There is one aspect to grief that I think all of us experience in one way or another, we stop living… I know, I let it happened to me! I believe once we recognize that we have stopped living, then we are ready to start the process of dealing with our unresolved grief.

Emotional isolation has an adverse effect on anyone. Getting to “Bluetiful” starts by being validated by trusted family and friends, without fear of judgement and without fear of laughter. Telling our stories allows our soil to be tended so we can receive nourishment on our journey to “Bluetiful.” I appreciate everyone who has allowed me to share my story.

While amid grief, “Getting to Bluetiful” can have its challenges, but it is a worthy journey when you have the proper water and soil to help you along the way. Sure, there will be days where the path will be bumpy, mixed in with some sharp curves. When those days happen out of the blue, simply pull off to the side of road for some fresh water and soil (a good cry? YES!) which will replenish your journey to “Bluetiful.” That old cliché is true: Time heals all wounds, however wounds healing at their own pace and in their own time and in your time, you will get to Bluetiful!

I’m almost there too!

Chris MacLellan is the host of Healing Ties Podcast and the author of “What’s The Deal With Caregiving?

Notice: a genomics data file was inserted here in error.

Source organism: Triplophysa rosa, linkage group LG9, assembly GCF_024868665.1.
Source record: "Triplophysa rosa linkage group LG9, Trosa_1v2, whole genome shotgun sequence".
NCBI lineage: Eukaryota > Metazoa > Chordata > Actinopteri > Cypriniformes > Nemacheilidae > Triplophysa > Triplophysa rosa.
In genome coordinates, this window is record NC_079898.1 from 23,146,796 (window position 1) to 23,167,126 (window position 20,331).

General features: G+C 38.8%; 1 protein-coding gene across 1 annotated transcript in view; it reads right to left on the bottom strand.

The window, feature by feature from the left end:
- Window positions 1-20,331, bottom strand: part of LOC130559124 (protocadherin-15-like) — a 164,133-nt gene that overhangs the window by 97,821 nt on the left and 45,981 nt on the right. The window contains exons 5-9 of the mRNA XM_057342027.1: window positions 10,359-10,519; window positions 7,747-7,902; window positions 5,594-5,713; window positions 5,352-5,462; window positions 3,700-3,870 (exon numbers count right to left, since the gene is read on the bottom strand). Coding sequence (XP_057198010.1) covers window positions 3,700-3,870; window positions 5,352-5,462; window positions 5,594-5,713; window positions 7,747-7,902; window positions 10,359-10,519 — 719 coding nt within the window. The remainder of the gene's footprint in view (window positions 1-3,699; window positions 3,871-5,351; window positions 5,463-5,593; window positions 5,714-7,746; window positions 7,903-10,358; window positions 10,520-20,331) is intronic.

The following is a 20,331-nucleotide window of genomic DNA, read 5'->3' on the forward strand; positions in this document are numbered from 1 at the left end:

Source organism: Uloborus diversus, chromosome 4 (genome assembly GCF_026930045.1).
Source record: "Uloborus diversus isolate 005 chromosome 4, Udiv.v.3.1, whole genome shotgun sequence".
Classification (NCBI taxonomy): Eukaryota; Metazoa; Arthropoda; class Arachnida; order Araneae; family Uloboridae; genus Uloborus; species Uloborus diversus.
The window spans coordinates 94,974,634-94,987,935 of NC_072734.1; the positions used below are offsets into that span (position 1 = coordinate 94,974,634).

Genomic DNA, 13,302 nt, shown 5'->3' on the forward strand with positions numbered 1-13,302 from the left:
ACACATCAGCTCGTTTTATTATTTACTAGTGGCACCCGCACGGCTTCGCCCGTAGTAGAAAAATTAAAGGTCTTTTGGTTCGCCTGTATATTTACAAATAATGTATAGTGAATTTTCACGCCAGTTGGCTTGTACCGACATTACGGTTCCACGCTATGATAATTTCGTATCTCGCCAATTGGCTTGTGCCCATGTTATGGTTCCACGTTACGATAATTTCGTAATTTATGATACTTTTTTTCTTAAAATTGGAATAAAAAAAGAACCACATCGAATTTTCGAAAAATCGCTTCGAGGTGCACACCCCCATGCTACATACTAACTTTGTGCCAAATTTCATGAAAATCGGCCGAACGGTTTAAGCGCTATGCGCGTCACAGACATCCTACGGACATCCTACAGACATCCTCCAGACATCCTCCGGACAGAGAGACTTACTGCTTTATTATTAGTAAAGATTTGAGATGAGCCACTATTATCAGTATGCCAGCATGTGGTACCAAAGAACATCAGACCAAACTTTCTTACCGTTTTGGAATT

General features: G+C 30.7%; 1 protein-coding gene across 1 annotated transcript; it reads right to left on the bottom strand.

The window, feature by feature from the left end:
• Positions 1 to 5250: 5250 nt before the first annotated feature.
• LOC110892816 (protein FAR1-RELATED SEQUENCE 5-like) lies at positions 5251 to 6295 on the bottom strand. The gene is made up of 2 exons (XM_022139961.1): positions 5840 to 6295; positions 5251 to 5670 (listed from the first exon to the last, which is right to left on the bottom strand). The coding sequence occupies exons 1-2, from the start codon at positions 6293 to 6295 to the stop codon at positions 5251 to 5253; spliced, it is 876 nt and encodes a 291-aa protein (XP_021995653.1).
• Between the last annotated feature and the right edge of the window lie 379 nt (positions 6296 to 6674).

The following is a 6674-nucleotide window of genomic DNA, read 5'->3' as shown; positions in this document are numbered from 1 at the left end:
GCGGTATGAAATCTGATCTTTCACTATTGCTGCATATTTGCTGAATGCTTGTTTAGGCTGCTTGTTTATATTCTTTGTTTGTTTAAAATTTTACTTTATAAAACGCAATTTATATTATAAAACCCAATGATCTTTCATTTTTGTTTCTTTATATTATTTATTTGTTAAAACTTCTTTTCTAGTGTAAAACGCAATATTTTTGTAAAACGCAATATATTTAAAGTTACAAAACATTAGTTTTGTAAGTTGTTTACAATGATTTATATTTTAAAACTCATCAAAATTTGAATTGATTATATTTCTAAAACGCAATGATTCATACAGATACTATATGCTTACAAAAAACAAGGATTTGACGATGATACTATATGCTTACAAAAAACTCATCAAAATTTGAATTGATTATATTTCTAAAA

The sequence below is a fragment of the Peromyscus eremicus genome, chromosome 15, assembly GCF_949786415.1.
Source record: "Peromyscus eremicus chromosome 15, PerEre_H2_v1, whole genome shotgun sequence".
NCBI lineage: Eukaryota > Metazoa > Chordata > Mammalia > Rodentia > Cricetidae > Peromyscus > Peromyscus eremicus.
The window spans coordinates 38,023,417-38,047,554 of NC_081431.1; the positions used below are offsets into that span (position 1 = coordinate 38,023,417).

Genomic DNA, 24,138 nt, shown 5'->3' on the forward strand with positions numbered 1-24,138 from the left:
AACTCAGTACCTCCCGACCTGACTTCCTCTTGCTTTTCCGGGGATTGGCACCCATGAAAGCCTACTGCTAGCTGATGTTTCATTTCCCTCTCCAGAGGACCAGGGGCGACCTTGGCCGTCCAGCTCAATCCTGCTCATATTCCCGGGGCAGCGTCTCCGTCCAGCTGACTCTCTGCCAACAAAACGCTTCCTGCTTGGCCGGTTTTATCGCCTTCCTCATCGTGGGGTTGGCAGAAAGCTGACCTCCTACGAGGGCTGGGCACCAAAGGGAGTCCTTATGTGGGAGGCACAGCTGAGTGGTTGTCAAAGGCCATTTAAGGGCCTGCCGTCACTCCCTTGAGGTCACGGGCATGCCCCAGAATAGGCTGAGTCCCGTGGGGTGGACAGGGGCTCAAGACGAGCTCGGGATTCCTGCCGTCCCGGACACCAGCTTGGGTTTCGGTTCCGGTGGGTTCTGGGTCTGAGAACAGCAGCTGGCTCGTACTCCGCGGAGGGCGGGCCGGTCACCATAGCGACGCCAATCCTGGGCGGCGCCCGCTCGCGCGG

“Everyone has the potential to be a kindness leader. Everyone has the potential to leave footprints on the heart of another. It is simply choosing to do a kind act to make someone else’s life ‘bluetiful.'” Allison Lazicky from Top-Notch Teams.

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Caregivers: Self Care is Number 1


Courage is knowing what not to fear.  Plato

 As National Caregiving Month comes to a close, here are some important reminders moving forward.

As Caregivers we are often put into a position where we have to choose between what is good for ourselves, and what is good for our loved one or care partner.  Placing someone else needs in front of our own might be difficult for some people to understand, but not for the caregiver!

To be a healthy caregiver we have to learn how to live our life in the solutions of our caregiving experience, not the problems caregiving can create in our lives.  By living a life focused on solutions, we live life with clarity, hope and love.  Focusing solely on the problems of caregiving we live in fear, worry and despair.
Here’s The Deal: Taking care of self is rule number one while in the midst of caregiving. Whether the words are spoken or not, your loved one understands the stress you are under and wants you to take care of yourself.  When you get to the point where you are at least half as good at asking care of yourself as you are at taking care of your loved one, you be on the right track. But first and foremost you have to start by making a plan!  Start by: